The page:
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Hang, DEC differ over uncapped wells


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BINGHAMTON — Years after an Allegany County family found crude oil pouring from its showerhead in 2008, they still don’t feel comfortable drinking their water.

A tank of brine continuously pours contaminants into a western New York lagoon. Across the state, nearly 5,000 abandoned oil and gas wells haven’t been properly capped.

Walter Hang, president of an Ithaca-based environmental database firm, Toxics Targeting, on Wednesday released a set of documents he says indicate shortcomings in the state Department of Environmental Conservation’s regulation of conventional oil and gas drilling, and lead to questions about whether the agency is equipped to regulate hydrofracking.

“I think this is a breach of public trust. I think what we’re seeing is a conspiracy of silence,” Hang said at a news conference in front of Binghamton City Hall. “For the last four years, none of this has been brought to the public’s attention by the DEC.”

The documents, culled from 25 years of annual reports from DEC’s Division of Mineral Resources, show the agency’s regulators have been attempting to grapple with a slew of uncapped wells left over from decades when regulations weren’t as strict.

Hang also took issue with the agency’s regulation of the disposal of wastewater produced in the drilling process, and enforcement of drinking water contamination issues.

At the news conference, Hang, along with Binghamton Mayor Matthew T. Ryan and Assemblywoman Barbara Lifton, D-Ithaca, called for the DEC to scrap the results of its four-year effort to draft regulations for fracking in New York.

DEC has said its review of fracking is based on a history of successfully regulating conventional drilling.

“We now know that the bedrock assertion of that entire proceeding is simply not true,” Hang said. “It’s demonstrably false.”

In 2008, DEC began currently working on a Supplemental Generic Environmental Impact Statement, or SGEIS, meant to supplement its existing oil and gas regulations to accommodate hydrofracking. Permits for fracking in New York will not be issued until the much-debated document is released.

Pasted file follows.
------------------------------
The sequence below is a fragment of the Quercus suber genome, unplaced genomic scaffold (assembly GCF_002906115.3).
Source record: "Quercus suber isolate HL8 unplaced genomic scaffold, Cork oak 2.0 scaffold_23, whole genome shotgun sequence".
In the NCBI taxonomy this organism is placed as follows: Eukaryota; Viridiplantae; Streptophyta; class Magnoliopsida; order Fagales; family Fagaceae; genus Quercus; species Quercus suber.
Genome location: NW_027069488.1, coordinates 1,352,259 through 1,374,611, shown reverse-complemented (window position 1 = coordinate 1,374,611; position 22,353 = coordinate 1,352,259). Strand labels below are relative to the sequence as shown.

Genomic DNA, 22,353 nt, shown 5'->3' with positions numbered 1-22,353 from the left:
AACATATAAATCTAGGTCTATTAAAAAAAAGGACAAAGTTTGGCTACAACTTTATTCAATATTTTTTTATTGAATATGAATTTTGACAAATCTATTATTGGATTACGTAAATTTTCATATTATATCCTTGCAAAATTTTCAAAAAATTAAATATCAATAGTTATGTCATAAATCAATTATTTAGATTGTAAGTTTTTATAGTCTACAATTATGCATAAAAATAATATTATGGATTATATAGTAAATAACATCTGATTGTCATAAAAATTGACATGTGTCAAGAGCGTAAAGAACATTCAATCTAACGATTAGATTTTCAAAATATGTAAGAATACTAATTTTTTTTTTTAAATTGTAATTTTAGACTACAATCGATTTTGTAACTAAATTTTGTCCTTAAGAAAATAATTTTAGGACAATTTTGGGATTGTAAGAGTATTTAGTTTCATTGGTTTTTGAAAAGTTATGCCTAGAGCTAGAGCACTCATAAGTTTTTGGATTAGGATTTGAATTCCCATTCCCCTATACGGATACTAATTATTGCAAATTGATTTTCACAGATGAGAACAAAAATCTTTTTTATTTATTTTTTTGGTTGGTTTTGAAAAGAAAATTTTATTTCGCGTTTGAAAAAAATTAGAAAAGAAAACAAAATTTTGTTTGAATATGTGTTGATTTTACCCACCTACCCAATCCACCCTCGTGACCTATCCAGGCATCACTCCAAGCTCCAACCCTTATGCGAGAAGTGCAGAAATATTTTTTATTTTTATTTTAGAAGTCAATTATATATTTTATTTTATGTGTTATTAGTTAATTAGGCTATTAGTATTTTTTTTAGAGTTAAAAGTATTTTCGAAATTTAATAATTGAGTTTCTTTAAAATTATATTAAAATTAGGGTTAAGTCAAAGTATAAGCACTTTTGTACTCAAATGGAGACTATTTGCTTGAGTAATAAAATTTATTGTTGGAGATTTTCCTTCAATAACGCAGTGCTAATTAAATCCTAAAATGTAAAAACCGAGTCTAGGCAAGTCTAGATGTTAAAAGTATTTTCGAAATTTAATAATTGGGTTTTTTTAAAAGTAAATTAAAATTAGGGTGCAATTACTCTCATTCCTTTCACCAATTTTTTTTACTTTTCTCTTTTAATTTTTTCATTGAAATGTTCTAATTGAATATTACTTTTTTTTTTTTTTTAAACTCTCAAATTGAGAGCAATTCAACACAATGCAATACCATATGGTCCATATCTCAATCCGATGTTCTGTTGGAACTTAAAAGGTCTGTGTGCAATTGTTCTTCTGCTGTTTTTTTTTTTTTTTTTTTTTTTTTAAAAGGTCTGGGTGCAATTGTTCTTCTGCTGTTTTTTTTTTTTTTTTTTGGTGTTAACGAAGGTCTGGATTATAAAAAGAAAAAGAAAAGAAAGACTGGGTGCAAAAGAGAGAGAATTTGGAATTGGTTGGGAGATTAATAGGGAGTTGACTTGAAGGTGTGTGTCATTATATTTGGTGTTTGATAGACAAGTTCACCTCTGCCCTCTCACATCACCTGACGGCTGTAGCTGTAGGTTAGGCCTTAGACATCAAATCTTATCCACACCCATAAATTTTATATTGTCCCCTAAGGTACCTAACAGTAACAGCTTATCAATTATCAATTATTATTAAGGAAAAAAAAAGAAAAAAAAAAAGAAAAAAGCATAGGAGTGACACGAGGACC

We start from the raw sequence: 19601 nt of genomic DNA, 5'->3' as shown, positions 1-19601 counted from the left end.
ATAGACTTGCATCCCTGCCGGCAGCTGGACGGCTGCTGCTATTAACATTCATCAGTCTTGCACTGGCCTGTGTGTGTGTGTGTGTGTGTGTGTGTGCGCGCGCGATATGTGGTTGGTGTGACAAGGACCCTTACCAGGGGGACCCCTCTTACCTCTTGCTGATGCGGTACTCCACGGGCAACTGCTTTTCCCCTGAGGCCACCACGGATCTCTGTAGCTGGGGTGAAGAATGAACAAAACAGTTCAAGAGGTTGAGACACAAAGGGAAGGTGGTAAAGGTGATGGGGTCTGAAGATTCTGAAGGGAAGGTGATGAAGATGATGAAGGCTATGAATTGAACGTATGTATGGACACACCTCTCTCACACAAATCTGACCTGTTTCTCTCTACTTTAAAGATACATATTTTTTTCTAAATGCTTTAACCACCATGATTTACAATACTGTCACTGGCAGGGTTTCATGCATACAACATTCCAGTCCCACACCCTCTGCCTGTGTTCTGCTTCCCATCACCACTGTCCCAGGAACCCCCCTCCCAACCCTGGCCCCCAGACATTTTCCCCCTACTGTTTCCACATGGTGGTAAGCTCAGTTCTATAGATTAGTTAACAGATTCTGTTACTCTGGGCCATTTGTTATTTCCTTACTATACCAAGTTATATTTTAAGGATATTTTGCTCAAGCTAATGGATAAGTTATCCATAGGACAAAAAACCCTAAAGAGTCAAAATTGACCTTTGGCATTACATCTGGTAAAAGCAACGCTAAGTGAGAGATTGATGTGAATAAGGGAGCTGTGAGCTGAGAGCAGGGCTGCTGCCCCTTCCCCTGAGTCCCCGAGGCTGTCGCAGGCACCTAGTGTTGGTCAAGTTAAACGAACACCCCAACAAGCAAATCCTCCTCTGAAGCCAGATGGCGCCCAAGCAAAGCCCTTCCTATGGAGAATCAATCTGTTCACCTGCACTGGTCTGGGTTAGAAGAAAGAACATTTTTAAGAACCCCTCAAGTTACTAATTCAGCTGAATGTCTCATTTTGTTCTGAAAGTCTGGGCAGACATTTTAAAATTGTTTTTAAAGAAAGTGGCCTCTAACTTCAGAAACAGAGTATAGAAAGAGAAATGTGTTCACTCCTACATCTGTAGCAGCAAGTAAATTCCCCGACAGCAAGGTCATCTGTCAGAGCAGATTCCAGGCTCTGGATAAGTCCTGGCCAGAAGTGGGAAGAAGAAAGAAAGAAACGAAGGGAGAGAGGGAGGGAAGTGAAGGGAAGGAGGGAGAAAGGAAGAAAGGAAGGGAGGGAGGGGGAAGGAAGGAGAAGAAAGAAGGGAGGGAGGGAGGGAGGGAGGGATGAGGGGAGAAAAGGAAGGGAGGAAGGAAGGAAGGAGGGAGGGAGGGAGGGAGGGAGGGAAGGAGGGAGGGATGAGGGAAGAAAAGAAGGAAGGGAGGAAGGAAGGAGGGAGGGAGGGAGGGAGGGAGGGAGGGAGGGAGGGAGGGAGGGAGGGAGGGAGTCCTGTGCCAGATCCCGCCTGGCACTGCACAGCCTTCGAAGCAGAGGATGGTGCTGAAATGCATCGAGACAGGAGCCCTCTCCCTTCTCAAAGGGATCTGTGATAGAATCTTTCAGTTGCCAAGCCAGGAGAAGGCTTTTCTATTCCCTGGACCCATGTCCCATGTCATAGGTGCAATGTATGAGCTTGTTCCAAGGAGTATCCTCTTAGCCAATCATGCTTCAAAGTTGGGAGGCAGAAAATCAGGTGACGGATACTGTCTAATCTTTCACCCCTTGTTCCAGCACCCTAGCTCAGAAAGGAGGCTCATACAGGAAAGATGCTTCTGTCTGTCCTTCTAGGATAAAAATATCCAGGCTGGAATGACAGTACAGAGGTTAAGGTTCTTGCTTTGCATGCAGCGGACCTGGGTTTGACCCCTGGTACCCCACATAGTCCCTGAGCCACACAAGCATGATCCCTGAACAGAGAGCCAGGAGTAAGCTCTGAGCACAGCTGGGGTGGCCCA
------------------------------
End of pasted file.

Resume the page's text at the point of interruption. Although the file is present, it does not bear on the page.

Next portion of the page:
Lifton, on Wednesday, called for the DEC to start the review process over.

“If the state of New York cannot regulate this old industry and be responsible for either cleaning up or finding the responsible parties to do the cleanups for New York state’s citizens,” she said, “how can we possibly engage in high-volume hydrofracking?”

“This is unmistakable evidence that this industry cannot come and wreak havoc on any part of our state while we just don’t have any regulatory scheme in place to control them,” said Ryan, an outspoken fracking opponent.

In a statement, DEC spokeswoman Emily DeSantis said the agency is working to plug the abandoned wells, many of which are decades old.

Hang’s claims of unenforced drinking water contamination drew the most pushback from the agency.

“DEC takes all complaints of water contamination seriously and works with the state Health Department to ensure New York residents have a safe source of drinking water,” DeSantis said. “In addition, under the requirements of the draft SGEIS, there are multiple protections and measures required to safeguard the integrity of New York’s drinking water supplies.”

Drinking water

Hang said he discovered “multiple examples of people with horrific drinking water contamination problems” that are related to oil and gas drilling and haven’t been properly resolved by the DEC. The agency contests at least two instances where Hang said enforcement was inadequate.